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*> criterion to judge the validity of a theory. You young people seem
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*> different. I feel this at classrooms when I am giving lectures to young
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*> students and have feedbacks from them. They seem to judge by majority vote.
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*> The truth seems not a one that should be judged by reason for them. Or it
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*> might be more correct to say that their concerns are in their community, not
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*> in the solitary truth. This generation difference might be the cause of the
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*> difficulty of our communication. In other words, the problems you are
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*> considering and the ones we are considering might be different. How do you
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*> think?
*

I find that the "truth by majority vote" is more prevalent that

suspected! It is quite possible that that we humans can "truth" is

merely what we agree upon. As people age, I have noticed that there is

the tendency to become ossified

(http://www.znet.com/~normanl/philo2.htm)and make the assumptions that

you state. :) It could be that it is the result of habituation and

becoming comfortable in one's situation -we stop looking for

contradictions. The young tend to be iconoclast.

(http://ecco.bsee.swin.edu.au/text/ddict/ICONOCLAST.html)

I am in the midst of thinking about Matti's last post ([time 359]) and

find myself agreeing with him completely, just discussing a few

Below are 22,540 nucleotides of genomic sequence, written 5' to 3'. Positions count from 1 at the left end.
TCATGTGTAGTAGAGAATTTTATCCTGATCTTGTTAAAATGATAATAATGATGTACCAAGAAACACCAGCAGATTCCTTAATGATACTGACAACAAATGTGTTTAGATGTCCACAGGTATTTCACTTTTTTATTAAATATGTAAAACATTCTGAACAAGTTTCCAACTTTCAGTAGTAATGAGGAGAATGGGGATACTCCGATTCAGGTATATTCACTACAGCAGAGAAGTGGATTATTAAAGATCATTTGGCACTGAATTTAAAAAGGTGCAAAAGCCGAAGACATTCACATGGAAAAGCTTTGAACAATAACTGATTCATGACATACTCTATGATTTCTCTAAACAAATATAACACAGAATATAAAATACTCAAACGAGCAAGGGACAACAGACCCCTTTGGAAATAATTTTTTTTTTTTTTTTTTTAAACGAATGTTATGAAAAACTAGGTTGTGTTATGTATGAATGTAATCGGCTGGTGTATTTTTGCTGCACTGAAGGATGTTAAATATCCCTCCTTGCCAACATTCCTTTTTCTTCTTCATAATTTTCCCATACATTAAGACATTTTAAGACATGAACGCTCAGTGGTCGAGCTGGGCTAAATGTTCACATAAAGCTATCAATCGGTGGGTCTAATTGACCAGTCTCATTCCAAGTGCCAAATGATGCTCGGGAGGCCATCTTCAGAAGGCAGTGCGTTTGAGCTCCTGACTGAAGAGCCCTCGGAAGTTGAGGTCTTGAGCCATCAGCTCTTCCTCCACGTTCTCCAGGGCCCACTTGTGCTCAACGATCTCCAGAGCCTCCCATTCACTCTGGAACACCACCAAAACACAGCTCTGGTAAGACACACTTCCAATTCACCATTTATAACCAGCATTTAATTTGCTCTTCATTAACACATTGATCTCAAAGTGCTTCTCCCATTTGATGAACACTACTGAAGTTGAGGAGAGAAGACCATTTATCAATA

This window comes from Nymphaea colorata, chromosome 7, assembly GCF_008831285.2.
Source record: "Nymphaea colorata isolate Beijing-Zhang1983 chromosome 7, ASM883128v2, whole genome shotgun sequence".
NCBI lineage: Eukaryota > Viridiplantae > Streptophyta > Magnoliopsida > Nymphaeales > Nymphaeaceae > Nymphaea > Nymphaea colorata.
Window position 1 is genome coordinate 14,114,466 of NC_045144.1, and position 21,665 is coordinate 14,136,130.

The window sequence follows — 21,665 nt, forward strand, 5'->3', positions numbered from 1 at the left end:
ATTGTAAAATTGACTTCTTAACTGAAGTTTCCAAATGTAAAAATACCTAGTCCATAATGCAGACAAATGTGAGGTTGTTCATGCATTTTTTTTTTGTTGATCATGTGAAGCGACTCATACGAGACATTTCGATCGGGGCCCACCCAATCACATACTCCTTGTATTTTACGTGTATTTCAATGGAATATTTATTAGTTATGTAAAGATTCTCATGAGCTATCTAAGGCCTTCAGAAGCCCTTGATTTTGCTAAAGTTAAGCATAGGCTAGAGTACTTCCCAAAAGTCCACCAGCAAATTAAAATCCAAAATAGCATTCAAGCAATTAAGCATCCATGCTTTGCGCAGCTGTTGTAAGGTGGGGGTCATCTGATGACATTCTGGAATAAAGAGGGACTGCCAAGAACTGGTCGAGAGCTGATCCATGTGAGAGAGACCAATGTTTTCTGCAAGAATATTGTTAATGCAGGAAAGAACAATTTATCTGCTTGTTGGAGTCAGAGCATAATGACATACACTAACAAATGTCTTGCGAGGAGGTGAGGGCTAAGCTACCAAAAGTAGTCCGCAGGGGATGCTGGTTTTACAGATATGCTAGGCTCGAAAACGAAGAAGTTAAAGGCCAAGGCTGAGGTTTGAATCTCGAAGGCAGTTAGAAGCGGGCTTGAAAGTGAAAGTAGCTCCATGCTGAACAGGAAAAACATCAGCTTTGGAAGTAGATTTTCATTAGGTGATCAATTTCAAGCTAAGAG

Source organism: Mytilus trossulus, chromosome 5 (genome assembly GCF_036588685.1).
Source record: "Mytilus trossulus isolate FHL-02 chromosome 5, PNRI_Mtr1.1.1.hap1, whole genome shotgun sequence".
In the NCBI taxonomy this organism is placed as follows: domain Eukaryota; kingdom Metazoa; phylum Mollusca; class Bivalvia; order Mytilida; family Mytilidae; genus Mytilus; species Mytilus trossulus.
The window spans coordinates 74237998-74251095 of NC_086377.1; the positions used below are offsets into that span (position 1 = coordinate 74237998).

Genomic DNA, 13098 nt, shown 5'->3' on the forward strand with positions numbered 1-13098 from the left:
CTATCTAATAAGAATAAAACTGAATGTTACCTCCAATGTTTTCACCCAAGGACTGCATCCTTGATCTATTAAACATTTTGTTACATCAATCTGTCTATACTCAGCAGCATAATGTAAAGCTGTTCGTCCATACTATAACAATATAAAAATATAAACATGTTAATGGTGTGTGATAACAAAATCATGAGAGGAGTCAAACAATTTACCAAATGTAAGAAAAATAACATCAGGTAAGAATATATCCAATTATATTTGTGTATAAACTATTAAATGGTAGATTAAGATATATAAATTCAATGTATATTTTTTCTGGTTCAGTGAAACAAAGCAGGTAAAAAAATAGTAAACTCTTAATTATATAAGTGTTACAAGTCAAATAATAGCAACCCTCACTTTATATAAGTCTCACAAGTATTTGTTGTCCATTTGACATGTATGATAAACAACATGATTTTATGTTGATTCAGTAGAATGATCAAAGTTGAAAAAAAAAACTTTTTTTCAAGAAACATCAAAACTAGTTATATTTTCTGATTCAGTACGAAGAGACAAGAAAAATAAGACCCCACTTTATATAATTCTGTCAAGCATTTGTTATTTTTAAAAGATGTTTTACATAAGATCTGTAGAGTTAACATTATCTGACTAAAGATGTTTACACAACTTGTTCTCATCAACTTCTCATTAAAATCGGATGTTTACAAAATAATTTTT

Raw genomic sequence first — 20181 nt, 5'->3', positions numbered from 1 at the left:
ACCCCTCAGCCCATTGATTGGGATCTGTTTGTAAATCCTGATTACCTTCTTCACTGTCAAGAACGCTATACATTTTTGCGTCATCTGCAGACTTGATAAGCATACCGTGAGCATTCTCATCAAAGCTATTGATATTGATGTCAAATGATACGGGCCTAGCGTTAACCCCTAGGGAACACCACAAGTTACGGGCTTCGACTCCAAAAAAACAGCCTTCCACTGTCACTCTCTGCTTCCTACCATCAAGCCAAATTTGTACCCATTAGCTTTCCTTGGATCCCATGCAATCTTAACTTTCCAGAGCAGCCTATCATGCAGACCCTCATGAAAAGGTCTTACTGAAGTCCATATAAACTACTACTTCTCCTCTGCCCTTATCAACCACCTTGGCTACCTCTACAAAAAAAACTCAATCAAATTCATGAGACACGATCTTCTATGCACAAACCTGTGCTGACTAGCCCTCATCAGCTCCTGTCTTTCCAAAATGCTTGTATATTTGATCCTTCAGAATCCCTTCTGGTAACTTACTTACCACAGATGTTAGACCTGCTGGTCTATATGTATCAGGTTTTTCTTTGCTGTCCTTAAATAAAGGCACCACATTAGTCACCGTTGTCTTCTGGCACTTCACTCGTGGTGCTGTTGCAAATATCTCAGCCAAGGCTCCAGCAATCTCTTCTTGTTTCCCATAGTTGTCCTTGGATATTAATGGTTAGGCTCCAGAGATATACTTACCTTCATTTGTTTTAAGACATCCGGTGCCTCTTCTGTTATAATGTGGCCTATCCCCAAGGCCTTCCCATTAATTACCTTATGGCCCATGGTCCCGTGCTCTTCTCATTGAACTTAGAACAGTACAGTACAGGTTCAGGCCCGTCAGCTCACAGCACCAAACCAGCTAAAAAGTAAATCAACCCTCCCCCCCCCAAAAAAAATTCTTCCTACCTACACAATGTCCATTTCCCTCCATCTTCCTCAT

subtleties. I am just making the point that Absolute information implies

"infinite knowability" if they are to be used to determine "Absolute

Truths" I say: "I think this due to the very nature of "knowability",

e.g. it is not possible to "know" an infinite amount of information..."

I believe this connects directly to your method of deriving the

Uncertainty Principle using the limit of infinite time. Bart Kosko's

ideas in Chapter 12 of the book reference above gives another way of

thinking of this, thus my desire to discuss his work further.

*> Best wishes,
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*> Hitoshi
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*>
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*> PS I feel tired after today's lectures, which might let me write this :)
*

:) I am now a full time baby sitter for my children, so I can dedicate

more of my time to thinking and writing. :)

Kindest regards,

Stephen

**Next message:**Stephen P. King: "[time 363] Re: [time 361] What is Information?(errata)"**Previous message:**Hitoshi Kitada: "[time 361] Re: [time 357] Re: [time 356] What is Information?"**In reply to:**Matti Pitkanen: "[time 356] Re: [time 355] What is Information?"